Thursday, June 17, 2010

Molasses cookie recipe

Vintage Recipe Thursday is meant to preserve your own original vintage family recipes, or out-of-print, copyright-free recipes from old cookbooks, magazines, newspapers or postcards. You're invited! Get the details by clicking to the Vintage Recipe Thursday Homepage. I post recipes from the Household Searchlight Recipe Book, first published in 1931. My 16th printing is from 1943. What will you post?


This week's recipe is for Molasses Cookies.  These are rolled cookies.  They include corn syrup which is not a common ingredient for the Household Searchlight Recipe Book, and one which I do not use at all.  I would recommend that when you make this recipe you substitute with a mild honey or with your own simple syrup.  It's very easy.  It's usually one part sugar and one part water.  Click the link for simple syrup directions.

This historical photo is of a molasses tank at Lucinda in 1928.  Location: Ingham, Queensland, Australia; Creator: Unknown; Rights information: No known copyright restriction; Source: Item is held by Hinchinbrook Shire Library; ID: Album 3 / Photo 84

Molasses Cookies
1 cup molasses
2 cups sugar
4 1/2 tablespoons vinegar
1/2 cup water
1/2 pound chopped nuts
1 1/2 teaspoons cinnamon
2 eggs
1 1/2 teaspoons baking soda
1/4 pound chopped citron
1 1/2 teaspoons cloves
1/2 teaspoon salt
1 cup corn syrup (see note above)

Beat eggs until light.  Add molasses, sugar, syrup, water, and vinegar.  Sift 2 cups flour.  To 1 cup add spices, salt and baking soda.  Combine with first mixture.  Add citron and nuts which have been dredged with 1 cup sifted flour to make a soft dough.  Mix thoroughly.  Turn onto lightly floured board.  Roll in thin sheet.  Cut with floured cutter.  Place on slightly oiled baking sheet.  Bake in moderate oven (400 F.)  about 10 minutes.  50 servings.  Mrs. Hilda Keller, Albuquerque, N.M.


  1. I like the nostalgic photo, and the recipe sounds delicious!

  2. Minus the citron and nuts, this is my grandmother's recipe. She started making these cookies in 1942 or 43 from a recipe she found in a cookbook she checked out of the library. I'm confused about the comment/note on corn syrup. Maybe it's a Southern thing but I've used Karo Corn Syrup my entire cooking life, and my mother and grandmothers before me. Does simple syrup really make a good substitute? If so, it would be nice to know in a pinch if I'm ever out of Karo.

  3. UUUMMMM this sound great. Thanks for stopping by my porch. Hope you come back soon.

  4. Molasses cookies are one of my favorites - both the soft chewy kind and the crisp ones like this recipe.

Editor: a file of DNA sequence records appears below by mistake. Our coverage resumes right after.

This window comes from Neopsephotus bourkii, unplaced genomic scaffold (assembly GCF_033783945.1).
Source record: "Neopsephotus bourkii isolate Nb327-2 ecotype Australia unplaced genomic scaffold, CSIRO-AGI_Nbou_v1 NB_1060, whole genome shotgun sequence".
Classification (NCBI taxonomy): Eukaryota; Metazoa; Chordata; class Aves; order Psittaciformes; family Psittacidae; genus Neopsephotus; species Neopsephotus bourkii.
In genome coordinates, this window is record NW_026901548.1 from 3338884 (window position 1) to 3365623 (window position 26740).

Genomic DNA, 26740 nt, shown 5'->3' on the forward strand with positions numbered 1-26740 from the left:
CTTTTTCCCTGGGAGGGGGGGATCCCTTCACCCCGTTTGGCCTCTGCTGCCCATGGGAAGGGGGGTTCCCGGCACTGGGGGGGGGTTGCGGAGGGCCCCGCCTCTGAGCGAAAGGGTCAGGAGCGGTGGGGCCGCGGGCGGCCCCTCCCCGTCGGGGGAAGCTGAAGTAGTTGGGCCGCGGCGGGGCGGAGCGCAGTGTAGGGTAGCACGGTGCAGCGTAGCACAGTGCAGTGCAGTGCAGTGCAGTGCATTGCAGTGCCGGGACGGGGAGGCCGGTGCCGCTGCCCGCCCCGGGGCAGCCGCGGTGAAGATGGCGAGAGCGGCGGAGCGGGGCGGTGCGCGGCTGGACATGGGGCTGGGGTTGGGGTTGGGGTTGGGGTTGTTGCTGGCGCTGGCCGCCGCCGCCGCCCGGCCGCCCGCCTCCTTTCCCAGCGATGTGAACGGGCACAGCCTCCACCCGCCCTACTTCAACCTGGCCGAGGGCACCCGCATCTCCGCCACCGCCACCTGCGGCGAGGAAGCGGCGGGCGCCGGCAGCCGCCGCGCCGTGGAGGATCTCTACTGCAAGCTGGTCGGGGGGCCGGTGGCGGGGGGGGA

The picture is interesting - I never thought much about how molasses is processed - might be fun to look that up when we make the cookies!

  5. We have to have a baking contest someday. The cookies sound wonderful.
    I am displaying Angel Food Cake.

  6. have not had molasses cookies in quite some time thanks for posting this recipe

  7. Leiah: Yes, simple syrup and mild honeys make great substitutes for corn syrup. Actually, it's the other way around - corn syrup was invented as a cheap substitute for simple syrup.

    Regarding your comment about confusion over corn syrup use because 3 generations of women in your family have used corn syrup, well, first of all the corn syrup found in the first half of the 20th century was refined differently than corn syrup/high fructose corn syrup today. Additionally, the corn of yesteryear was not genetically modified as it is today - up to 95% according to statistics.

    Then there are all the scientific studies of the ill effects of corn syrup/high fructose corn syrup from world-renowned, prestigious universities like Princeton, Duke, John Hopkins, University of California Davis and San Francisco, just to name a very few.

    The media worldwide picked up on a Washington Post January 2009 article that one-third of high fructose corn syrup samples tested contained mercury, which is a poison, a neurotoxin. A Food and Drug Administration researcher blew the whistle in 2005 in a peer-reviewed article in the Environmental Health Journal about findings of mercury in nearly half of high-fructose corn syrup samples collected in 2005 (see link below).

    While the U.S. government heavily subsidizes various branches of the corn industry, there's also video of Joe Biden warning that corn syrup is deadly, and the New York City government and NYC Department of Health subsidizing a heavy campaign against sodas that are predominantly sweetened by corn syrup/high fructose corn syrup. The United States Public Health Service supported the Princeton study.

    For just a few glimpses at the dangers of corn syrup/high fructose corn syrup, including liver scarring, cancer, heart disease, mercury poisoning and obesity, take a look at these links:
    (the actual scientific article published in the International Journal of Biological Studies is at this link:

  8. Grandmother Wren: I'll bet it is an interesting process. I you do look it up, I hope you'll do a blog post about it, too.

    Russ: A baking contest sounds fun.

    Shopannies: :-) Thanks for linking your melon ice recipe.

  9. Joy thank you for the great info. I knew there had to be a reason, and now I know.(corn syrup)

  10. You have such a nice article for all recipes of desserts. I am very much fan of all these desserts.


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